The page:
Jobs Available

Undergraduate Degree Programs:

Job Availability

IMS students can select jobs from many opportunities. Those more interested in the statistics side of the degree will be able to seek jobs as statisticians. About one-fourth of those employed as statisticians work in the federal government in such organizations as the Departments of Commerce, Agriculture, and Health and Human Services. Outside of the government, most statisticians are employed in private industry, especially in the insurance, pharmaceutical, health, manufacturing, research and testing services, and computer and data processing industries.

Those more interested in the applied mathematics side of the degree who want to work outside of academics are usually part of interdisciplinary teams that are often divided evenly among mathematicians, computer scientists, and engineers with a smaller proportion of physical scientists. Applied mathematicians and statisticians have found employment in organizations such as:

  • Government labs and agencies: Oak Ridge National Lab, Sandia, Lawrence Livermore, and Los Alamos, National Security Agency, the Center for Communications Research, the Supercomputing Research Center, NASA
  • Engineering research organizations: AT&T Laboratories-Research, Bell Laboratories, Bell Communications Research, Exxon Research and Engineering, GTE Laboratories, the NEC Research Institute, Boeing, General Motors, Aerospace Corporation, Ford, and United Technologies
  • Computer service firms: EDS, MacNeal-Schwendler Corporation, The Mathworks, Wolfram Research, Xerox, Silicon Graphics, Adobe, and Microsoft
  • Computer, Communication and Electronics providers: IBM, Cray, Honeywell, Motorola, Lucent Technologies, Intel, AT&T, GTE, and US West Communications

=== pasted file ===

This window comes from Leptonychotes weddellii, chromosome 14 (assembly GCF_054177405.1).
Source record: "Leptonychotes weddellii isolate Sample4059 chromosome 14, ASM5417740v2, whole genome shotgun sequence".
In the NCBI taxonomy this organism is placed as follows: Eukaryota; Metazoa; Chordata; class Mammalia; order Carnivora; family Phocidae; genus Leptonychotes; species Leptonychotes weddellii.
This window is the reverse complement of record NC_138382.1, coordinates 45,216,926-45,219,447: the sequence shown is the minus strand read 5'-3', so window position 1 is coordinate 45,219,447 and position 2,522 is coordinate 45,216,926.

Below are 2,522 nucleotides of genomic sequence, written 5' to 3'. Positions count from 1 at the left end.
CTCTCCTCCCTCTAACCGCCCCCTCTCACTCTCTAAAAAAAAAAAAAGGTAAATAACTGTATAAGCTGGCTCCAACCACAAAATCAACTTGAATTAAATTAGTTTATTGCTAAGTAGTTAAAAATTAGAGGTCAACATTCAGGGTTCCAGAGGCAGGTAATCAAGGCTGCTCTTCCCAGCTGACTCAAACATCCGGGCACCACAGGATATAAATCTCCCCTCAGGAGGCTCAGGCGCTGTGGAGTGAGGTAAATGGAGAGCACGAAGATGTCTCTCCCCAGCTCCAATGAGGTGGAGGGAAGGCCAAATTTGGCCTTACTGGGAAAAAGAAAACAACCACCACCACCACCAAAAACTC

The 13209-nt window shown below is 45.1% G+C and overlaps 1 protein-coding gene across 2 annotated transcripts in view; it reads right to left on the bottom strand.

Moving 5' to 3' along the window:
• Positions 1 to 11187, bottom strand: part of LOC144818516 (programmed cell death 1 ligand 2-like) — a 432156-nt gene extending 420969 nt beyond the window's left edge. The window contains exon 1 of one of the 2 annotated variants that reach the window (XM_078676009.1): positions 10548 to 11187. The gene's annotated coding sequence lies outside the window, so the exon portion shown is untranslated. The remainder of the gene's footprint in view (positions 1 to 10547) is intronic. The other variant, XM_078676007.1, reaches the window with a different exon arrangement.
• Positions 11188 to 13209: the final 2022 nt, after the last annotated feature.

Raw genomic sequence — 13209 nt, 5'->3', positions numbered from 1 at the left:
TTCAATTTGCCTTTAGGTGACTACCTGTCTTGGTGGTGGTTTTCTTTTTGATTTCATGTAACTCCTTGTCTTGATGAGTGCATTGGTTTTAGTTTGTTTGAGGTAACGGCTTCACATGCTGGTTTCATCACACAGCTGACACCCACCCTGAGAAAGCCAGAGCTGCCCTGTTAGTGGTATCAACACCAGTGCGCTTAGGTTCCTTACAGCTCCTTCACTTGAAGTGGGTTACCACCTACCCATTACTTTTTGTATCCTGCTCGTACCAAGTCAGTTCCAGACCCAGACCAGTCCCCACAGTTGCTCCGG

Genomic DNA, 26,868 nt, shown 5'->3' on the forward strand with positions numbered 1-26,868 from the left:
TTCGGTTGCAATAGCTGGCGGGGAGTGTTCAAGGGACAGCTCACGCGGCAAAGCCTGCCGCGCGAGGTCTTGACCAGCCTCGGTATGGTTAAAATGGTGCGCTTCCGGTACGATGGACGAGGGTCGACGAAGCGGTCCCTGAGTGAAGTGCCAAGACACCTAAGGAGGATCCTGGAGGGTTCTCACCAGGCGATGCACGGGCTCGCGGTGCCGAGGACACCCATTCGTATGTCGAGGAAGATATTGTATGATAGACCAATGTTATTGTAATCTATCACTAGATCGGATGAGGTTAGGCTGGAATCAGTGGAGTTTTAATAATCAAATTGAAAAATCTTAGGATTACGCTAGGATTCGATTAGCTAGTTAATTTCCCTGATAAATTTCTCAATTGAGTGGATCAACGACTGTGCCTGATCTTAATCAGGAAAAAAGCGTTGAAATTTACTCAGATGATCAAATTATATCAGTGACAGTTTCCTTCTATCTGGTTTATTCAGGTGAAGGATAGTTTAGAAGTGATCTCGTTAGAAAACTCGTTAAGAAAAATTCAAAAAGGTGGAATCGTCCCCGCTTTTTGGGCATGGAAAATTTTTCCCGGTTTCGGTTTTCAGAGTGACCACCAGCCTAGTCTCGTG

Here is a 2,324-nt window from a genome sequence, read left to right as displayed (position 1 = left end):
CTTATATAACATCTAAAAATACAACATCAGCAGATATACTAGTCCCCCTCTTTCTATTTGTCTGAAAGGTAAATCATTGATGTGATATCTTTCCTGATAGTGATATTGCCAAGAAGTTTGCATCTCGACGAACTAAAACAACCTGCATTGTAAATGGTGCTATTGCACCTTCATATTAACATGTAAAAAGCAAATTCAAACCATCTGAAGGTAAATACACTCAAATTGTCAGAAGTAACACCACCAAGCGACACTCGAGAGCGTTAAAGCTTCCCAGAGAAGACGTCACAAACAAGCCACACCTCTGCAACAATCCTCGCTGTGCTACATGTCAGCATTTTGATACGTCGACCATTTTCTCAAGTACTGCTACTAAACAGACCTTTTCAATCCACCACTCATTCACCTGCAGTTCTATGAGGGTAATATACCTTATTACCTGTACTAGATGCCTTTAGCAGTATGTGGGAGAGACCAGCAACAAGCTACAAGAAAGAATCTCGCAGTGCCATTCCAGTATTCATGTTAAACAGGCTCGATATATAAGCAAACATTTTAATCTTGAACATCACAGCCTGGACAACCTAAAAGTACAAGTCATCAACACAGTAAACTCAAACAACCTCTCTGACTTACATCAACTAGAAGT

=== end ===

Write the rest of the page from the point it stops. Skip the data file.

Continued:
• Financial and Consulting firms: David Wagner Associates, Arther Anderson, Solomon Brothers, Citibank, Morgan Stanley, and Prudential
  • Other manufacturers: Kodak, DuPont, SmithKline Beecham, Syntex, Amoco, Exxon, Kellogg’s, Calloway Golf Clubs

(Source: Society for Industrial and Applied Math., "Careers Bulletin")

What kind of problems do IMS Professionals Work On?

The problems that applied mathematicians work on are very diverse. Some of the problems that applied mathematicians and statisticians in industry have faced and solved include:

  • An automobile production plant is falling far short of the capacity for which it was designed. Why?
  • How should an airline set ticket prices to ensure maximum revenue while allowing for no-shows and the aggravation and expense of overbooking?
  • Which credit card collection strategies produce the most revenue in the long term?
  • Computer chips are "printed" much like photographs from a negative. But manufacturing the "negative" is too expensive to permit cut-and-try testing of proposed layouts and the corresponding "print." Are there accurate mathematical models of the exposure process? Can they be coupled with efficient computational implementations to obtain practical, low-cost simulations to guide chip design and manufacture?
  • A chemical manufacturer must shift one of its product lines to a new family of compounds that will not harm the ozone layer. Since it cannot test possible new products by releasing them into the atmosphere, it must develop models of atmospheric chemistry that simulate the complex chemical reactions in the atmosphere, the action of the sun, etc. Cancomputational simulations show sufficient detail to capture the effects of the chemicals but still be fast enough to permit studies of many different chemicals?